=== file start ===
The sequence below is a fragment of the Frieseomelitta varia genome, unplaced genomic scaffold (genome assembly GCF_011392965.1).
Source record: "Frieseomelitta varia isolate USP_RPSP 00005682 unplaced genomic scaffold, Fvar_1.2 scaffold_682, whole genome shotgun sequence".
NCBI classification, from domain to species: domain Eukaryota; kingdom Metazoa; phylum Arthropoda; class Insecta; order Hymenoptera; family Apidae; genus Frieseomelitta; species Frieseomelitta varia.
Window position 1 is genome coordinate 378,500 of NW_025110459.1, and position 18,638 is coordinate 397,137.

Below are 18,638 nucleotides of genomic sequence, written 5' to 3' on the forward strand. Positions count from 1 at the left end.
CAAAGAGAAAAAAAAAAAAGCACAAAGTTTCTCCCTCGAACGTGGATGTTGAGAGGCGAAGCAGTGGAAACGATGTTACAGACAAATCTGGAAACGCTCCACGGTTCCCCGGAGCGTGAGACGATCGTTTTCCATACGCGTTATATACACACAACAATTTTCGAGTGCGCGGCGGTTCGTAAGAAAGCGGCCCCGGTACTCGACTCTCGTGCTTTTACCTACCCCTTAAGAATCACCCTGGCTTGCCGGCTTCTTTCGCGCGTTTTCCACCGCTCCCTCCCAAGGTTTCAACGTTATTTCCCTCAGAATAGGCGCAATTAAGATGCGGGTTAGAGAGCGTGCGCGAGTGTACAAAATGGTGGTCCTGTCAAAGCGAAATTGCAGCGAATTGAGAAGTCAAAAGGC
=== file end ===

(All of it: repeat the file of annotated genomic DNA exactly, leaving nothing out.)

The sequence below is a fragment of the Frieseomelitta varia genome, unplaced genomic scaffold (genome assembly GCF_011392965.1).
Source record: "Frieseomelitta varia isolate USP_RPSP 00005682 unplaced genomic scaffold, Fvar_1.2 scaffold_682, whole genome shotgun sequence".
NCBI classification, from domain to species: domain Eukaryota; kingdom Metazoa; phylum Arthropoda; class Insecta; order Hymenoptera; family Apidae; genus Frieseomelitta; species Frieseomelitta varia.
Window position 1 is genome coordinate 378,500 of NW_025110459.1, and position 18,638 is coordinate 397,137.

Below are 18,638 nucleotides of genomic sequence, written 5' to 3' on the forward strand. Positions count from 1 at the left end.
CAAAGAGAAAAAAAAAAAAGCACAAAGTTTCTCCCTCGAACGTGGATGTTGAGAGGCGAAGCAGTGGAAACGATGTTACAGACAAATCTGGAAACGCTCCACGGTTCCCCGGAGCGTGAGACGATCGTTTTCCATACGCGTTATATACACACAACAATTTTCGAGTGCGCGGCGGTTCGTAAGAAAGCGGCCCCGGTACTCGACTCTCGTGCTTTTACCTACCCCTTAAGAATCACCCTGGCTTGCCGGCTTCTTTCGCGCGTTTTCCACCGCTCCCTCCCAAGGTTTCAACGTTATTTCCCTCAGAATAGGCGCAATTAAGATGCGGGTTAGAGAGCGTGCGCGAGTGTACAAAATGGTGGTCCTGTCAAAGCGAAATTGCAGCGAATTGAGAAGTCAAAAGGC